An interesting bit that I heard on CBC's satellite hotstove tonight was regarding a comment made by one of the league's best skaters. Mike Modano apparently told one of the reporters that it may be a better idea to get rid of the blue lines. That of course would give the teams half the rink to use for an offensive zone and the red line would be the offside line. I'd never heard that before and wondered what everyone else thought.

Normally, I play in a league that doesn't use the red line and it is an entirely different and better game. It opens things up for the better skating and passing teams, and creates a lot more scoring chances.
For the last two days I was in a tournament using the red line and it was horrible. I found it was a big adjustment to have to slow down while going through the neutral zone, and the chances to score off the rush were way down.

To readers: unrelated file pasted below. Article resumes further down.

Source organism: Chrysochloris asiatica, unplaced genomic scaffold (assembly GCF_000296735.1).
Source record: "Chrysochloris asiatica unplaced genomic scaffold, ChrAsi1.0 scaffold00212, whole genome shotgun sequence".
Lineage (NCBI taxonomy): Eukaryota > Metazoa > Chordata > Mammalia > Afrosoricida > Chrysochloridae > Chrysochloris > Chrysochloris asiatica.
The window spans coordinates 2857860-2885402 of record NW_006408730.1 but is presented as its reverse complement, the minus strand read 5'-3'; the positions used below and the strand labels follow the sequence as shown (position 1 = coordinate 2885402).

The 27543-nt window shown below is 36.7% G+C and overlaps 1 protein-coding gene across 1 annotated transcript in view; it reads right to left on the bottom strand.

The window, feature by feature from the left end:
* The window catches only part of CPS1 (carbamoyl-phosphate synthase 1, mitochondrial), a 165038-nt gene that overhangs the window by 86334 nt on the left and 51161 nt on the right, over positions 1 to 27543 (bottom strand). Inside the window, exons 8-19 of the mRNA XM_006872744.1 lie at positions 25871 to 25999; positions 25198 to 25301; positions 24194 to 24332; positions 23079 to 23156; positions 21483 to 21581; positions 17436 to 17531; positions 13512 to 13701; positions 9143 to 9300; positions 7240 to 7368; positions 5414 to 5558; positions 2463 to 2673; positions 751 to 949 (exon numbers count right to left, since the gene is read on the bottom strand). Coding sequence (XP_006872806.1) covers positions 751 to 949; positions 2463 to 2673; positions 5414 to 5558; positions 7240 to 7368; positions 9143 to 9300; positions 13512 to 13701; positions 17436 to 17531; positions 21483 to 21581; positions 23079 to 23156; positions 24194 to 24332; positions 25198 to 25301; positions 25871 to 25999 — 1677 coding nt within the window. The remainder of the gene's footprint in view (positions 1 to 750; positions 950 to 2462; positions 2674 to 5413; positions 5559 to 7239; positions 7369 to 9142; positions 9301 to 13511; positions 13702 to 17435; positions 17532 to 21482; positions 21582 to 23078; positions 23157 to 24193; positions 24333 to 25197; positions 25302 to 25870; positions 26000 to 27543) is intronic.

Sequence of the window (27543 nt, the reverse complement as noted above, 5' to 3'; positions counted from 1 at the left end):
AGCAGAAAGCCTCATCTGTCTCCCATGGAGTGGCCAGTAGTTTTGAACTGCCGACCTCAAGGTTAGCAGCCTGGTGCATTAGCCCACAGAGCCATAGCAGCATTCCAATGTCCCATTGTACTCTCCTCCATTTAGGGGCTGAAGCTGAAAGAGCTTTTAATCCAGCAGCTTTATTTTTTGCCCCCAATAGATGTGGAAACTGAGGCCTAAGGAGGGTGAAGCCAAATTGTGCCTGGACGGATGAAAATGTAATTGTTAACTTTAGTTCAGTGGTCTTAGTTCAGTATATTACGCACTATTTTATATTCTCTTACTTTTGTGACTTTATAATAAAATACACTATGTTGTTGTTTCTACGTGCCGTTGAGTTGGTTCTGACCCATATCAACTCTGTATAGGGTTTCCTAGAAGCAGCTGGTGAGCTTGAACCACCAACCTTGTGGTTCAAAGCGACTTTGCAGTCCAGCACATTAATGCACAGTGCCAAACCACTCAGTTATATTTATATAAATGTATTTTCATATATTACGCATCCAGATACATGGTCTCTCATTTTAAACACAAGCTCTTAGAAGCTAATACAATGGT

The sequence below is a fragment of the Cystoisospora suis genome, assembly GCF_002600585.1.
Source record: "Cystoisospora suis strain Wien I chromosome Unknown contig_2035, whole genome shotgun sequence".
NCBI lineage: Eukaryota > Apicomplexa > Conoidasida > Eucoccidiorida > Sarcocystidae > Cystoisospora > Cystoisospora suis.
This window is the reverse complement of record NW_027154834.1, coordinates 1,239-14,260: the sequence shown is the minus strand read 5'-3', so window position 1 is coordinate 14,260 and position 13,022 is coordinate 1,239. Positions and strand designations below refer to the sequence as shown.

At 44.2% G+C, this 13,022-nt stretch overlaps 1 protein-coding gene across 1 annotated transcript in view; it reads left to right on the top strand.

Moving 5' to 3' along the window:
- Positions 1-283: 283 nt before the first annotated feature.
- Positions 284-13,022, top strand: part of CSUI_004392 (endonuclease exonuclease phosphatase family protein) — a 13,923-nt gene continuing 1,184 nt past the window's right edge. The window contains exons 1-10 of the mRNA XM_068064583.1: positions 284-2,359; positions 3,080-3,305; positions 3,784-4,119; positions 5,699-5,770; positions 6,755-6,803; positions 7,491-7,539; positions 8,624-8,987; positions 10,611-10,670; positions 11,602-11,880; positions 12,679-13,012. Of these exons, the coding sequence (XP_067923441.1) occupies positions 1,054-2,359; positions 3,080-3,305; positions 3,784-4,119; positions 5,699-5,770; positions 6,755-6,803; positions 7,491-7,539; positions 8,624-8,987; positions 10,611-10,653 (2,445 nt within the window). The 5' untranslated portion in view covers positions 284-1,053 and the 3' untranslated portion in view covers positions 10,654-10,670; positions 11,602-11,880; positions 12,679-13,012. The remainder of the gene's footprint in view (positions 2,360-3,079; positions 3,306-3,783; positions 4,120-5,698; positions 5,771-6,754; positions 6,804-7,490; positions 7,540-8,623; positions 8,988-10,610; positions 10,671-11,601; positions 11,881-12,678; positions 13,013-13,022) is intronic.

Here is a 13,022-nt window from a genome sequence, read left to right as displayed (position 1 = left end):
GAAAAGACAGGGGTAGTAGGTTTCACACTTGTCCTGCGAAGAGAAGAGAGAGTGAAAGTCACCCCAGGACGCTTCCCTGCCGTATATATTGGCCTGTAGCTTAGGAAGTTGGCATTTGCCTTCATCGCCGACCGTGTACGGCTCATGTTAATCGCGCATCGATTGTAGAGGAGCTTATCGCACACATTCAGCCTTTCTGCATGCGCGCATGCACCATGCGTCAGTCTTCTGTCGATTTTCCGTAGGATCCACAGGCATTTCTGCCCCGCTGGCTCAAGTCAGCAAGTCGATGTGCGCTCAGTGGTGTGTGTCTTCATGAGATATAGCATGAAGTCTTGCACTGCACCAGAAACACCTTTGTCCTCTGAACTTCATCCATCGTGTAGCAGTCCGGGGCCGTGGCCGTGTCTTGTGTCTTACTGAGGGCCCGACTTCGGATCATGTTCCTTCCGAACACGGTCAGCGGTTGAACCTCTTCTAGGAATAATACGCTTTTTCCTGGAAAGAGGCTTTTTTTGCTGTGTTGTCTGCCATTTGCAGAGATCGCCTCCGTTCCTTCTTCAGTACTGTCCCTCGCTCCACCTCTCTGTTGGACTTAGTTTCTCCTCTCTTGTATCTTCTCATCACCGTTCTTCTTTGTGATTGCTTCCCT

Wouldn't that just clog up the middle of the ice more? And power plays would be lethal. Too radical of a change for my liking. The two changes I would make are the removal of the instigator rule and either not letting goalies play the puck outside of the crease or making them fair game.

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11-09-2003, 03:40 AM
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Quote:
Originally Posted by Puddy
An interesting bit that I heard on CBC's satellite hotstove tonight was regarding a comment made by one of the league's best skaters. Mike Modano apparently told one of the reporters that it may be a better idea to get rid of the blue lines. That of course would give the teams half the rink to use for an offensive zone and the red line would be the offside line. I'd never heard that before and wondered what everyone else thought.
I suggested the same thing half-jokingly on the NHL Talk board several months ago. The theory being that if the neutral zone is eliminated, the neutral zone trap goes with it. The red line was actually added to improve the quality of the game.